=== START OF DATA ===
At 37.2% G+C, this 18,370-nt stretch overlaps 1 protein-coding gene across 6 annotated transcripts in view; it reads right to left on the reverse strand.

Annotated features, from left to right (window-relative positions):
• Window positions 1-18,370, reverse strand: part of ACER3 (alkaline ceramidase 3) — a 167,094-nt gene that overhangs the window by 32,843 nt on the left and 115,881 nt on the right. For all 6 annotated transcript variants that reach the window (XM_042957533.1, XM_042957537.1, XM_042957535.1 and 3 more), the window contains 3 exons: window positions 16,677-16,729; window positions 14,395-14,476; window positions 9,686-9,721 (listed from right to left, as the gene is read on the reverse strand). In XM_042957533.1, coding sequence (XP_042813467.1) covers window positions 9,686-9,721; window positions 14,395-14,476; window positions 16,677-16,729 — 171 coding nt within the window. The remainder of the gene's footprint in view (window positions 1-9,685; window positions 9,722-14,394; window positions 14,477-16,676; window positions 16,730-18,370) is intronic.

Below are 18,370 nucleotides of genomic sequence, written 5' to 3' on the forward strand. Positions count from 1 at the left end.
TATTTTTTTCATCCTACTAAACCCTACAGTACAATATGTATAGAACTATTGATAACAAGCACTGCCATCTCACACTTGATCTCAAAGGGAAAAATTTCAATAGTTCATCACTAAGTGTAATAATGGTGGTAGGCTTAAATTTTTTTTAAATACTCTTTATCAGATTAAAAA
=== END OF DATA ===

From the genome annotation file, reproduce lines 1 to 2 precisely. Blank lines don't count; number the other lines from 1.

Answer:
At 37.2% G+C, this 18,370-nt stretch overlaps 1 protein-coding gene across 6 annotated transcripts in view; it reads right to left on the reverse strand.

Annotated features, from left to right (window-relative positions):